Maeda Corporation and China State Construction Engineering (Hong Kong) Limited v Bauer Hong Kong Limited1
Where a contract provision requires a party to state the contractual basis of its claim as a condition precedent to its entitlement to claim, the Hong Kong Court of Appeal (CA) has decided that the party cannot advance a different contractual basis of claim in a subsequent arbitration.
What Was the Case About?
Maeda v Bauer was a further appeal from the Court of First Instance, subsequent to that reported in our previous update: "Hong Kong Court of Appeal Decision Is Reminder to Review All Construction Contract Documents Carefully"2. This appeal concerned a decision of the arbitrator in an underlying arbitration regarding disputes arising from sub-contracts for the Hong Kong section of the Hong Kong to Guangzhou Express Rail Link (XRL), now known as the “High Speed Rail”, which commenced operations in September 2018. The arbitrator had found that the sub-contractor had strictly complied with a condition precedent to notify the main contractor of the contractual basis of its claim for additional payment or loss and expense.
What Did the Claims Provision in the Sub-Contract Require?
The provision governing the sub-contractor's entitlement to claim additional payment or loss and expense (Claims Provision) required the sub-contractor to notify the main contractor of, among other things, the contractual basis of each claim within 28 days of its initial notice of intention to claim. The Claims Provision was stated to be a condition precedent to any entitlement to additional payment and strict compliance with the terms was expressly required.
What Was the Contractual Basis Notified by the Sub-Contractor in its Particulars of Claim?
The sub-contractor notified the main contractor of its claim for additional payment on the contractual basis that it was entitled to a variation for unforeseen ground conditions.
What Were the Contractual Bases Advanced by the Sub-Contractor in Subsequent Arbitration?
The sub-contractor advanced two contractual bases:
- variation (as notified in the particulars of claim); and
- a separate sub-contract clause allowing it to claim a portion of monies awarded to the main contractor in respect of a corresponding claim (which was not notified in the particulars of claim).
What Was the Legal Issue before the CA?
The issue in dispute was whether the sub-contractor was entitled to advance a claim in subsequent arbitration on a different contractual basis than the one that had been notified under the Claims Provision.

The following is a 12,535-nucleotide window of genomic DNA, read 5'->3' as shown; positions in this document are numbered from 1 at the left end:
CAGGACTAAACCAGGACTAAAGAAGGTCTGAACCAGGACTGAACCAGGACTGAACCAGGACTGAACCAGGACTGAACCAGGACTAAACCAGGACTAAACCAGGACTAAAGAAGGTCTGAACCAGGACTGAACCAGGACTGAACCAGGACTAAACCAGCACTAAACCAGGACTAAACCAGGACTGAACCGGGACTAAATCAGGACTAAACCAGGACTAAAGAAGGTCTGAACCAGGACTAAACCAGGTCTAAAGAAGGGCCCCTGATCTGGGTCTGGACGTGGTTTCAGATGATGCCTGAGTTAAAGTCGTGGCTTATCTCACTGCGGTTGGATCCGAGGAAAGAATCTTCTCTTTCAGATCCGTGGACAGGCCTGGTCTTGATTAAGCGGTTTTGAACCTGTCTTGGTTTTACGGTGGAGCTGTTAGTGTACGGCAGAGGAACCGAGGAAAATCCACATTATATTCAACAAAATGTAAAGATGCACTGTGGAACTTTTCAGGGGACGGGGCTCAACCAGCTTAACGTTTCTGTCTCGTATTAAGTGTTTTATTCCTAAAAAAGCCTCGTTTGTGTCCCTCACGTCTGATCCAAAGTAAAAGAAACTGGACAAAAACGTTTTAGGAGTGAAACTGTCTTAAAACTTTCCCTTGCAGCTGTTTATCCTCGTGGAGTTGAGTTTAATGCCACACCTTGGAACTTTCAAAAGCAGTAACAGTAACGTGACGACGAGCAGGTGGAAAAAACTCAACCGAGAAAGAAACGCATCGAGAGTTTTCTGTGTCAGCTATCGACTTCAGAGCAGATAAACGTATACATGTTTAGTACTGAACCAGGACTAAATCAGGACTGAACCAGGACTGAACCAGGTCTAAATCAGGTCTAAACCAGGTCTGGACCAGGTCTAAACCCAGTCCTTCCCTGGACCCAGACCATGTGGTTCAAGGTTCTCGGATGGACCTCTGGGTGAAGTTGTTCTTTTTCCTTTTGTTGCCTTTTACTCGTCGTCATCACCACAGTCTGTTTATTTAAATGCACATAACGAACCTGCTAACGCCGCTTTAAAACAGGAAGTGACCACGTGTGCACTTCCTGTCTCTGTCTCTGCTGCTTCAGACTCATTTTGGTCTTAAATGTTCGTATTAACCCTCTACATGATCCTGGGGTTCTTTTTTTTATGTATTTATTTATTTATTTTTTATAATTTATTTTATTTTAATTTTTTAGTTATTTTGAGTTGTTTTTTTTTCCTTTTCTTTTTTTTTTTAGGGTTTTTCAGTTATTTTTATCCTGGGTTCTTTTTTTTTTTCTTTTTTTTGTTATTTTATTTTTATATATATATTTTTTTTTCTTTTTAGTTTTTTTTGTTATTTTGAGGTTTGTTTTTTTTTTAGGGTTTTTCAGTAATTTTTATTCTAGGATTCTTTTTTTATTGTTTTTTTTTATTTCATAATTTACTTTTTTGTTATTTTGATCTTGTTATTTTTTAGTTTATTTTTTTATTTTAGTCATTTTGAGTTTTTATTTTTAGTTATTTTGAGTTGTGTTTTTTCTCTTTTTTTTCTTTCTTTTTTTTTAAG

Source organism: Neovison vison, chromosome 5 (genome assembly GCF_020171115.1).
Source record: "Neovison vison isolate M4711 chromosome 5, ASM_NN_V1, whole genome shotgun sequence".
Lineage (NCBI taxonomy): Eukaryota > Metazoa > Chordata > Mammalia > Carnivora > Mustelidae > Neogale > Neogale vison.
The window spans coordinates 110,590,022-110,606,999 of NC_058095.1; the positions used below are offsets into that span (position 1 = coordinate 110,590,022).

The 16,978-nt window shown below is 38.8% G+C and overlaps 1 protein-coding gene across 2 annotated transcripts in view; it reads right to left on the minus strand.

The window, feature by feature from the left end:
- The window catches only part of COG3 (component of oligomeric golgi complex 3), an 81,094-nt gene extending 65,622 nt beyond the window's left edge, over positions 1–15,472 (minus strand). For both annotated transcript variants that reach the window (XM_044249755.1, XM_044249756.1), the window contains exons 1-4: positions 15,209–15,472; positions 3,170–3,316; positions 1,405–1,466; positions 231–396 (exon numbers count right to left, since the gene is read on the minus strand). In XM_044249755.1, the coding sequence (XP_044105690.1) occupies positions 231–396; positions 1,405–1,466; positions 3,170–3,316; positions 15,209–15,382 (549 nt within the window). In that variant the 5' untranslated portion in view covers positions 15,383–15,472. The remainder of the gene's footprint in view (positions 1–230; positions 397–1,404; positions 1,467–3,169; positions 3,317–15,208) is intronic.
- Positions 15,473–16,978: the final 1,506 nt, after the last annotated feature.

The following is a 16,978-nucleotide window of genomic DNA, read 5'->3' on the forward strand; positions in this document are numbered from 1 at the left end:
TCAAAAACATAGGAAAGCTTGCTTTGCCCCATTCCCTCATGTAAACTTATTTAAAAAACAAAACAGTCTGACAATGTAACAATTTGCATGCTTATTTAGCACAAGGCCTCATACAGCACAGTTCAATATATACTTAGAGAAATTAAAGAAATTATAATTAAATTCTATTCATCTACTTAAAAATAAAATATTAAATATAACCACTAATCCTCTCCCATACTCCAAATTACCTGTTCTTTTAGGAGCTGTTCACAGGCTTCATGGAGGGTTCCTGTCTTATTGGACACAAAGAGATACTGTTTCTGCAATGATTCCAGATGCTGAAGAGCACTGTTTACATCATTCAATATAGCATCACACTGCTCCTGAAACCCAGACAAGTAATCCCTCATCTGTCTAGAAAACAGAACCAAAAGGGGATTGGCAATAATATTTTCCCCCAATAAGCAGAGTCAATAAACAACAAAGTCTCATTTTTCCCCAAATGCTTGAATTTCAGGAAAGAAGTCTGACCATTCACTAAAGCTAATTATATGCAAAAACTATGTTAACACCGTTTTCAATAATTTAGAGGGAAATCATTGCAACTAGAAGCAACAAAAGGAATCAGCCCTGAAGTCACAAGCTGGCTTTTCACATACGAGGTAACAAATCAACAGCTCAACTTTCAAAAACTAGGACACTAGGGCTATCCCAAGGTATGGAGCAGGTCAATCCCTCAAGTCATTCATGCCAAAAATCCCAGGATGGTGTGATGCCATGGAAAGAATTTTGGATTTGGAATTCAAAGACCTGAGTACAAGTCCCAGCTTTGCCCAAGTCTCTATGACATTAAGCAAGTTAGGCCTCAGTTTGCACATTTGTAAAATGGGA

What Did the CA Find?
The CA held that the sub-contractor was not entitled to bring a claim in the arbitration on a different contractual basis than the one notified, for the following reasons:
- There was no dispute that, in accordance with the terms of the sub-contract, the Claims Provision was a condition precedent that must be strictly complied with.
- On the plain wording of the Claims Provision, the contractual basis of any claim had to be notified within 28 days of the initial notice of intention to claim.
- The wording of the Claims Provision was clear and unambiguous, and therefore there was no basis for applying the contra proferentem rule or applying a narrow or strained interpretation to the Claims Provision.
- The time-limit for stating the contractual basis for a claim was not unrealistically short, and it was open to the sub-contractor to state more than one contractual basis for its claim, or to serve multiple notices each stating a contractual basis.
- The requirement to state a contractual basis for a claim served the following valid commercial purposes:
- achieve finality by allowing the receiving party to investigate and resolve the claims when the facts are still fresh and to make a proper evaluation of the claims as presented; and
- assist the receiving party in determining whether the claim would need to be passed up the line.
- The arbitrator’s interpretation of the Claims Provision, that the contractual basis notified did not have to be the contractual basis relied upon in arbitration, would negate the commercial purpose of achieving finality, as a claim could be advanced on a different contractual basis than that notified in an arbitration which may be years down the line.
What Are the Implications of This Case?
This judgment is favourable to employers or contractors who seek to resist claims down the line. While the sub-contractor in this case may deserve some sympathy (as it served the notice and particulars in time but failed to state all the contractual bases it would later seek to rely on), this case once again confirms that Hong Kong courts will not interpret a contract in a manner that re-writes the plain language of the provision agreed by the parties.
Parties should read their contracts carefully, and seek legal advice if necessary, to ascertain whether notice and particulars provisions (if they exist) constitute a condition precedent to an entitlement to additional time or cost which must be strictly complied with. Where such provisions exist, the party making a claim should prepare the notice and particulars of claim properly upfront within the specified timeframes and should not assume that it can always rectify a non-compliance with the notice provisions at a later stage by advancing a different legal argument or contractual basis.
Parties should also consider, before entering into a contract, to what extent they want notice and particulars requirements in claims provisions to be conditions precedent. It is important to balance on the one hand the benefits of certainty and the possibility of resisting claims that are not properly notified or particularised in a later arbitration, against potentially higher tender bids (due to onerous provisions) and increased contract administration costs (due to voluminous claims submissions covering all possible contractual bases).